Revolutions

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Status: Finished  |  Genre: Flash Fiction  |  House: Booksie Classic
Cover image: pixabay.com.

Submitted: June 17, 2019

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Submitted: June 17, 2019

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Revolutions.

It was hot. Too hot to move, let alone think of anything romantic. The air in the hotel room was thick with heat, stifling, making it hard to even breathe.

Hannah opened the window as far as it would go. For some reason it would not move more than a couple of inches. She reached her arm through the gap, let her hand unfurl and her fingers open. It didn’t really matter that the window was stuck then.

She turned to Tony. “There’s no breeze at all!”

Would you stop fiddling with the window and just come and lie down, Han. Getting worked up about it isn’t going to cool anyone down.”

Hannah lay down next to Tony. They kept a slight distance between them, contented themselves with just holding hands. Hannah rolled over, picked up the bottle of water from beside the bed and took a swig. It was very warm, but at least it was wet. She went to pass the bottle to Tony but he was starting to sit up.

I wonder if this thing will work...” he said.

What? What thing?” Hannah had no idea what he was talking about until she let her eyes follow his gaze up towards the ceiling.

On the ceiling was an ancient looking light. But it was not just a light, but a fan too. From an ornate ceiling rose, four blades, at least three feet each in length, spread out around the center-piece. Hannah could see the dust on them from where she lay, so thick was it. If it worked it had not been used for a long, long time. Beneath the blades was a cluster of lights, five in all, looking like flowers with the bulbs held firmly in the centers.

She didn’t like it one bit, but Tony seemed determined to try it out. On the wall by the door was a pair of switches. He flicked down one and two of the lights lit up, the other three staying dull, their bulbs apparently dead. Tony flicked the switch back up; they did not need lights right now, and they would only add that bit more to the stifling heat.

The other switch had two positions. It had to be for the fan. Pressing the switch down to the first position, Tony turned to look. At first nothing happened, but then very slowly the fan blades began to revolve.

Wow!” Hannah said. “The wonders of modern technology.” Before she could continue the sarcastic comment she had in mind, she was seized by a fit of coughing which silenced her once she got her breath back. “Turn it off, Tony. It’s useless!”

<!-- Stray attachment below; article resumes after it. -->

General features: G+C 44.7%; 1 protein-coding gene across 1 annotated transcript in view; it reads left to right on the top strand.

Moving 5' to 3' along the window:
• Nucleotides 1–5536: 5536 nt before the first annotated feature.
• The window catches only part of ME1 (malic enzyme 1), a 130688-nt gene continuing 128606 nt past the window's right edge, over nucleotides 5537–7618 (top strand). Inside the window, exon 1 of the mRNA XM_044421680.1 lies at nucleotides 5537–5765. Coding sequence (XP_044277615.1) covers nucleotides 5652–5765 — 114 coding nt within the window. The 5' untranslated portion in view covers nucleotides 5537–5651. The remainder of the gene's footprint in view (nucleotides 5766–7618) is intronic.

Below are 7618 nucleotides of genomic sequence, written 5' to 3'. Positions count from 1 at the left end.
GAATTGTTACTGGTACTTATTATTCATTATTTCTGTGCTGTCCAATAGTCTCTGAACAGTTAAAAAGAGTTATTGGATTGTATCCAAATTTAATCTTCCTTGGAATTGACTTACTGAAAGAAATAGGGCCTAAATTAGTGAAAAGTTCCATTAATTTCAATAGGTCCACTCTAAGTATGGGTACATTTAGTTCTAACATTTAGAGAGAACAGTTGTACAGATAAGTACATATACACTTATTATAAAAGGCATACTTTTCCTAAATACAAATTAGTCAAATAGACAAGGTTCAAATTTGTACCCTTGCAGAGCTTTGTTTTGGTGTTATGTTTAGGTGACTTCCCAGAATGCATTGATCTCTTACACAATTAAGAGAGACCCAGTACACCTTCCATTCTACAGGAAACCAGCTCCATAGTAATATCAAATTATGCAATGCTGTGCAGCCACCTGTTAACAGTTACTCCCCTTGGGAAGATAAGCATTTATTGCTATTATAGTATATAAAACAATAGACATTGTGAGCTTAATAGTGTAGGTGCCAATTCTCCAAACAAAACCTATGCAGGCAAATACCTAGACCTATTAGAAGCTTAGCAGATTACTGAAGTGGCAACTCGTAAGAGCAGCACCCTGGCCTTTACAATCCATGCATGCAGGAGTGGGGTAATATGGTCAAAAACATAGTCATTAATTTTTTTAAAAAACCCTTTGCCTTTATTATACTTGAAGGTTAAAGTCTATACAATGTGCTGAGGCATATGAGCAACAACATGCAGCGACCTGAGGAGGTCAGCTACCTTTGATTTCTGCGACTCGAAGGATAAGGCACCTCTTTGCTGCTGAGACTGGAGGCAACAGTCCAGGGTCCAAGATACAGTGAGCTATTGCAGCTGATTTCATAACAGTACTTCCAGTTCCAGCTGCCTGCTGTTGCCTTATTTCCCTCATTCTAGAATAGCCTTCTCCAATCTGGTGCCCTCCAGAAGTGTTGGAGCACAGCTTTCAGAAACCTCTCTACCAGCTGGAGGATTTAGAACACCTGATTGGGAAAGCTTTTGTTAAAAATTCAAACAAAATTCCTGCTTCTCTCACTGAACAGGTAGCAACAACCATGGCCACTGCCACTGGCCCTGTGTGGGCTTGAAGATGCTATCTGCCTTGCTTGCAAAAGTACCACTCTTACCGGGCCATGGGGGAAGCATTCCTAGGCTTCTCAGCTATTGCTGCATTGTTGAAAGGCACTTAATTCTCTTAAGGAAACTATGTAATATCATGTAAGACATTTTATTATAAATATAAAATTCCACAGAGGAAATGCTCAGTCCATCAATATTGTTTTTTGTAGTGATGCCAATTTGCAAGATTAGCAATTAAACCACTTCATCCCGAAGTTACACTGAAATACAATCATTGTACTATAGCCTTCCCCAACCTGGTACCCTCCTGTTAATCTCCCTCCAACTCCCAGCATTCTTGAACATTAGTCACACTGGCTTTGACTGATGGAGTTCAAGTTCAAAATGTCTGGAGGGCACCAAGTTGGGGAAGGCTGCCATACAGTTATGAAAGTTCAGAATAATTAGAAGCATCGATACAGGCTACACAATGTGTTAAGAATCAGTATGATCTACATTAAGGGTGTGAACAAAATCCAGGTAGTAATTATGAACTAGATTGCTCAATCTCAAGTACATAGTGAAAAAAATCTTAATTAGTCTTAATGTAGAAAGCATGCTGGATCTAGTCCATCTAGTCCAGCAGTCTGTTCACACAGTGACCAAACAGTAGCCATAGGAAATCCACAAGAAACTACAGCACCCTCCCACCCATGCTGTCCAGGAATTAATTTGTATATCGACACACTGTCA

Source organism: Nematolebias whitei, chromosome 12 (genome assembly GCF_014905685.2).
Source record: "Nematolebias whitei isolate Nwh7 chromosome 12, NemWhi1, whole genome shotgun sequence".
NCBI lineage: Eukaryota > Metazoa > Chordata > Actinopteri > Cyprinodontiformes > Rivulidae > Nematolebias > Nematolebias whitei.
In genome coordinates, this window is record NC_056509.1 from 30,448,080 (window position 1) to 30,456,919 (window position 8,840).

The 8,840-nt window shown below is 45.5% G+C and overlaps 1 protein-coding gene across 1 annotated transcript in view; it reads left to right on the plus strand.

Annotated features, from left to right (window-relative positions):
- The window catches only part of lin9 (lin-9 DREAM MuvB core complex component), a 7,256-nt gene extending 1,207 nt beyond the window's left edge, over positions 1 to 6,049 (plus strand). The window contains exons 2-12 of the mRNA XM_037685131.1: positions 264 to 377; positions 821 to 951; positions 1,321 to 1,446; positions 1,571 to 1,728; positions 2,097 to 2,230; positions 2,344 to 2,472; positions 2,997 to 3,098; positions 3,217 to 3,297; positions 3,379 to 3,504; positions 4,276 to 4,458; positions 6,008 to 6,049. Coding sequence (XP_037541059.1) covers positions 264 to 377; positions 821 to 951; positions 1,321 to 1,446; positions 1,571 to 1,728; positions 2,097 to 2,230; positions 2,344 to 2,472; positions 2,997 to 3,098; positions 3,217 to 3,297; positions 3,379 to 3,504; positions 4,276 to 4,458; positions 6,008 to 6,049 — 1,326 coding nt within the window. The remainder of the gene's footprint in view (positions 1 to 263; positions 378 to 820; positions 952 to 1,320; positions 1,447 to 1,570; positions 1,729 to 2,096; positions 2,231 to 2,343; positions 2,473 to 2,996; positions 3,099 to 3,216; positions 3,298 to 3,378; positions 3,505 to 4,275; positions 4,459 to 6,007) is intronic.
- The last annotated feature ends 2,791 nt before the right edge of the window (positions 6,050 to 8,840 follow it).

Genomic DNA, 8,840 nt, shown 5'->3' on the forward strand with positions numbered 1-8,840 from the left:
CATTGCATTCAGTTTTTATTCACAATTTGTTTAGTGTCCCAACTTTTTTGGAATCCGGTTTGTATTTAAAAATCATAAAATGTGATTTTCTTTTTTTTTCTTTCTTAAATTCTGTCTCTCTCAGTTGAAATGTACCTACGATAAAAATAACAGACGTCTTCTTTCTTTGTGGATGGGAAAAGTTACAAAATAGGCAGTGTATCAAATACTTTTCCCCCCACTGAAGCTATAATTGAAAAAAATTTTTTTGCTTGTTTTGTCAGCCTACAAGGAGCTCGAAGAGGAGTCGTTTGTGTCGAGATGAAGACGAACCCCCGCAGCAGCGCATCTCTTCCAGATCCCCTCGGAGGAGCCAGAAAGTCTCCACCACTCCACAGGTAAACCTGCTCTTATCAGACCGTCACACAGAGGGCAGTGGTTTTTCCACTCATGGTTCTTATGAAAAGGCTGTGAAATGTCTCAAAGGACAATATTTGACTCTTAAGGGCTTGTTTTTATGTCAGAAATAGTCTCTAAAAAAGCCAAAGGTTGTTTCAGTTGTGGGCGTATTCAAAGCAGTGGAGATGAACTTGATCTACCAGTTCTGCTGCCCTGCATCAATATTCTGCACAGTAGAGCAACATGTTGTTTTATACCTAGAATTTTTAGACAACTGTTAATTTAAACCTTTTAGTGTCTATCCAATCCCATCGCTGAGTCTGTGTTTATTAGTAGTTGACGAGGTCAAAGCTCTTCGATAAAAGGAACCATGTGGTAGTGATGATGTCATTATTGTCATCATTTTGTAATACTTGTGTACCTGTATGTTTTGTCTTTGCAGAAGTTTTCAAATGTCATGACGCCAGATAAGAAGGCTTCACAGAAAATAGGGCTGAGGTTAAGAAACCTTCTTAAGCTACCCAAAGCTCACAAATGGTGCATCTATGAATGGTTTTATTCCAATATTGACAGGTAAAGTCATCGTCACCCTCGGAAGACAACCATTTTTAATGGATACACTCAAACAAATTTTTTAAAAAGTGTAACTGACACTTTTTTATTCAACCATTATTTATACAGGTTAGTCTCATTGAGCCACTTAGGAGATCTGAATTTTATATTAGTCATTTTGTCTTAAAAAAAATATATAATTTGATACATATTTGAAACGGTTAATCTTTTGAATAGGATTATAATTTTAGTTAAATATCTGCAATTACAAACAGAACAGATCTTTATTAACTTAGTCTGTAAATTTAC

Not one to give in easily, Tony pressed the switch harder, to get it in to the second position. The blades began to move in faster revolutions, dispersing the last of the remaining dust in to the air, and finally causing a slight breeze.

See, Han! Success! Your problem is that you give up too easily.” Tony had a big smile on his face, but Hannah’s expression far from matched it. She stared up at the blades as they whizzed round and round.

I don’t like it, Tony. Please can you turn it off?”

It’s a fan, to cool things down, and it’s working too. Well, okay, sort of. The air is still warm but at least it is a moving warmth now.”

Tony walked back and lay down on the bed. He closed his eyes but Hannah kept staring at the ceiling. The fan made a clicking noise with each of its revolutions, making her think that as it twisted around it was loosening itself somehow.

Tony, please...I don’t like it. What if it...?”

You know what, Hannah, you’ve watched too many horror films. This is a hotel, they have standards that they have to adhere to. This fan is perfectly safe but if it will make you feel better I’ll slow it down.” Tony got up again, pressed the switch to it’s halfway point.

The fan groaned as it began to slow. Hannah gasped. Was slowing it down going to make it drop? Gradually the blades slowed to the selected speed and the groaning noise stopped. It was not an improvement though for now, instead of a clicking noise there was a slower and deeper clunk.

She tried to shut her eyes, to shut out the sound and the dread. Hannah kept telling herself she was being stupid, childish, totally irrational. Tony was seeing the same thing, hearing the same noise, and it was not bothering him at all. She felt her hands begin to shake, she ground her teeth together, and finally sat up and said: “Please, Tony...turn it off!”

You’d rather swelter, is it? Well, okay then, I’ll turn the damn thing off if it will make you feel better.” He was cross, she could see that from his posture, but it couldn’t be helped; she’d tried but simply could not stand the tension.

As Tony flicked the switch to off, there was a pop as one of the two working lightbulbs died a sudden death. They both looked up as the bulb dimmed, as the blades slowed, looking away too soon to see the blades, still moving, drop towards their heads in the final throws of their revolution.


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